The objective of flushing a hydraulic system is to eliminate sludge, varnish, debris and contaminated or degraded fluid from conductor walls and other internal surfaces and system dead spots.
Reasons for performing a system flush include:
1. Fluid degradation – resulting in sludge, varnish or microbial deposits.
2. Major failure – combined with filter overload disperses debris throughout the system.
3. New or overhauled equipment – to purge ‘built-in’ debris.
In a perfect world, if we needed to perform a system flush, we’d have a power flushing rig available to us. Power flushing involves connecting the system to a purpose-built hydraulic power unit to circulate a low viscosity fluid at high velocities to create turbulent flow conditions (Reynolds number > 2000).
The flushing rig is typically equipped with a pump that has a flow rate several times that of system’s normal flow, directional valves, accumulators, fluid heater and chiller
and of course, a bank of filters.
The directional valves enable the flushing direction to be changed, the accumulators enable pulsating flow conditions and the heater and chiller enable the temperature of the flushing fluid to be increased or decreased, all of which can assist in the dislodgement of contaminants from conductor walls and circuit dead spots.
Analysis of the flushing fluid is performed regularly during the power flushing operation to determine the point at which the system has been satisfactorily cleaned.
However, in the real world, there are lots of situations where this equipment is not available to us, or it doesn’t make economic sense to hire and use it. This leaves the double oil and filter change – usually performed in combination with mechanical cleaning.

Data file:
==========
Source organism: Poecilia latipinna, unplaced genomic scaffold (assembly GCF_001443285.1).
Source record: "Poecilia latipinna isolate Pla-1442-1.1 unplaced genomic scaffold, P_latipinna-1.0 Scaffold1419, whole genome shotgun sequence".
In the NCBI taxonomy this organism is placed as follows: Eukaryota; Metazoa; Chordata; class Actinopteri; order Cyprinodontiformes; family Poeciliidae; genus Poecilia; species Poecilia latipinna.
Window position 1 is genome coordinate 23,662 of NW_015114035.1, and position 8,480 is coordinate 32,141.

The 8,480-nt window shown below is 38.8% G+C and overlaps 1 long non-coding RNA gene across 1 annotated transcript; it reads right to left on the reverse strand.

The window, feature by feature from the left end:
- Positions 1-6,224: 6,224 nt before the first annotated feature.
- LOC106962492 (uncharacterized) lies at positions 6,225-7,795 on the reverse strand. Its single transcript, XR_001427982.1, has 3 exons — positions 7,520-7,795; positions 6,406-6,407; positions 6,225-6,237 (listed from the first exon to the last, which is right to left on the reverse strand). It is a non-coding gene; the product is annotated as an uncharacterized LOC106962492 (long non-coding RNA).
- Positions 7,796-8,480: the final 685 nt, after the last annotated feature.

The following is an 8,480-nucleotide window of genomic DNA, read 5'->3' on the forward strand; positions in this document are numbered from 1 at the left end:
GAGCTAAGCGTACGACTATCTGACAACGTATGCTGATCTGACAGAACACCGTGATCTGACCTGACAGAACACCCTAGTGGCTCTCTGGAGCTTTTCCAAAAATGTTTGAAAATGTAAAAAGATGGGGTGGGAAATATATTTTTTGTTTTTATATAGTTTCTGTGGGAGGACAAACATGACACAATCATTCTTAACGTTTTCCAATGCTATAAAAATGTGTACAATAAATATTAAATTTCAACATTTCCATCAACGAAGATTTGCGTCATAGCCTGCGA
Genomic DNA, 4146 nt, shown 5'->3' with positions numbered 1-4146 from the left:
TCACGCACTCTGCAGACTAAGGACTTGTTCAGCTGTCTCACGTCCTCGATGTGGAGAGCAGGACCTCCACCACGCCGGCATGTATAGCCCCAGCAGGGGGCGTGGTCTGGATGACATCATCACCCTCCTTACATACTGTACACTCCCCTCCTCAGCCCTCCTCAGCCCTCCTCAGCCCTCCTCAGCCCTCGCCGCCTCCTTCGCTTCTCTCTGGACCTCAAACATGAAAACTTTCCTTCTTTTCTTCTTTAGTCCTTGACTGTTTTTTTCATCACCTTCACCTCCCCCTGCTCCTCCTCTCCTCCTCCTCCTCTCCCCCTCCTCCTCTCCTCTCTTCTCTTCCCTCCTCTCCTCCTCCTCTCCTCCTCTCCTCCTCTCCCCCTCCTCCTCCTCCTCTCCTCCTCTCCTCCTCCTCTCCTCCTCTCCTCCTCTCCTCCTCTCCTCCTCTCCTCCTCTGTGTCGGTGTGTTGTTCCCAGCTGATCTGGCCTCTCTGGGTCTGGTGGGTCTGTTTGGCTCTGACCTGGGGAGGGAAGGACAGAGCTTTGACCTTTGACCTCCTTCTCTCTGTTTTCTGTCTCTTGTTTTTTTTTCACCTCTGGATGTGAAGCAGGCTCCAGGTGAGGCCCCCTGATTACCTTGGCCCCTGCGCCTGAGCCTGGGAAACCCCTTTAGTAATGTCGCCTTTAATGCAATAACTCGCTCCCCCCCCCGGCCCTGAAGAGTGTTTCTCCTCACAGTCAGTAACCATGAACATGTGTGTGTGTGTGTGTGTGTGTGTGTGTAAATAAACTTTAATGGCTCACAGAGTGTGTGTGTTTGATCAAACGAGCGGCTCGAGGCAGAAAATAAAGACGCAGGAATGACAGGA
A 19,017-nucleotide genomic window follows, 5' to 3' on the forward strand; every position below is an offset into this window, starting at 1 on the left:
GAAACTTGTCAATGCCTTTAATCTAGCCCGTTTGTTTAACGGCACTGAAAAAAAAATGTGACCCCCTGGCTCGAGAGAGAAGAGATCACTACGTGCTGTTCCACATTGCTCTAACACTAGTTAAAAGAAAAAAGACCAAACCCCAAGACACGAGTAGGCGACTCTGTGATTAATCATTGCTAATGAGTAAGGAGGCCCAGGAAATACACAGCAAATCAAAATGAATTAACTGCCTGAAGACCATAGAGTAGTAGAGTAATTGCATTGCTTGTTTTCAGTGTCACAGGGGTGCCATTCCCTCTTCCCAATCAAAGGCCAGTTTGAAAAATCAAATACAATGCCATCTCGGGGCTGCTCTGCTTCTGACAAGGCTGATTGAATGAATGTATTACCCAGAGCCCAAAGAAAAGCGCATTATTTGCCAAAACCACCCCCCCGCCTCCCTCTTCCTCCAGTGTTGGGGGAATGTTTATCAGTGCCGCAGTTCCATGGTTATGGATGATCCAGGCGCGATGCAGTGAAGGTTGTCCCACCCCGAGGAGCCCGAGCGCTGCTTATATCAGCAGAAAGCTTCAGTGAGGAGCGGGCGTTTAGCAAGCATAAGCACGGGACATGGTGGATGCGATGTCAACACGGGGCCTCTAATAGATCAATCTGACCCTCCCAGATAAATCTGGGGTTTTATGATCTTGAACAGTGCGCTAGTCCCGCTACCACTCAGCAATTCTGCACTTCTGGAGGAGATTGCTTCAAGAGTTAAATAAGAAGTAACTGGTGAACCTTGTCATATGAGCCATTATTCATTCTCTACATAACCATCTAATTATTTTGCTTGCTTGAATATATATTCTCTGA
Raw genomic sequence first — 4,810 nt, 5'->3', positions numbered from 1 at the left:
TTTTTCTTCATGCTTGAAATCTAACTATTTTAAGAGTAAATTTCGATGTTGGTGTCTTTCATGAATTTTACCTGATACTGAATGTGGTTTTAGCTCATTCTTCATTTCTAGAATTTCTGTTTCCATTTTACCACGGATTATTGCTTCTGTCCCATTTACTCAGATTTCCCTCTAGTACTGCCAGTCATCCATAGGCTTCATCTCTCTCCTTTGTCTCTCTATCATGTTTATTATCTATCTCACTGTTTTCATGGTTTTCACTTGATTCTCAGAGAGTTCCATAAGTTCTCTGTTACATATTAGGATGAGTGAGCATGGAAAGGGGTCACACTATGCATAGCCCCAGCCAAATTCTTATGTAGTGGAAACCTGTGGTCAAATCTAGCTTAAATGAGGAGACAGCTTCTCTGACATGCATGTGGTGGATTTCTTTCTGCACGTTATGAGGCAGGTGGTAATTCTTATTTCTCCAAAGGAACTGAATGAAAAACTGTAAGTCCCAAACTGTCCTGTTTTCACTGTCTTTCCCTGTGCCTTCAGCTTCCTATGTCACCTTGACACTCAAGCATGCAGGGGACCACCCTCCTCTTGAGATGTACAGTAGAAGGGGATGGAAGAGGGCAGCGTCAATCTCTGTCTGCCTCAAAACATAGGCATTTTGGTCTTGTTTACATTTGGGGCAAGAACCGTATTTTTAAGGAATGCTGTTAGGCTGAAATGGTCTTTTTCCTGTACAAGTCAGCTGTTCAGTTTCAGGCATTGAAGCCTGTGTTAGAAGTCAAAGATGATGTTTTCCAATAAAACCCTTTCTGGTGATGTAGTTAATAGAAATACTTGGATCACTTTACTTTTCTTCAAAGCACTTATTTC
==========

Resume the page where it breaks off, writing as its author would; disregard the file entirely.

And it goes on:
A double oil and filter change involves an initial oil drain and filter change, which expels a large percentage of contaminants and degraded fluid. The system is then filled to the minimum level required and the fluid circulated until operating temperature is reached and the fluid has been turned over at least five times. The oil is then drained and the filters changed a second time. Ideally, an appropriate oil analysis test should be performed to determine the success of the flush.
To maximize the effectiveness of this technique, the system should be drained as thoroughly as possible and the reservoir completely drained and mechanically (manually) cleaned.
Keep in mind too, that with the exception of new or overhauled equipment, the need to flush a hydraulic system generally represents a failure of maintenance-something you want to avoid. And if you haven’t read it yet, a good place to start is my advisory report: “6 Costly Mistakes Most Hydraulics Users Make… And How You Can Avoid Them”, available for free download here.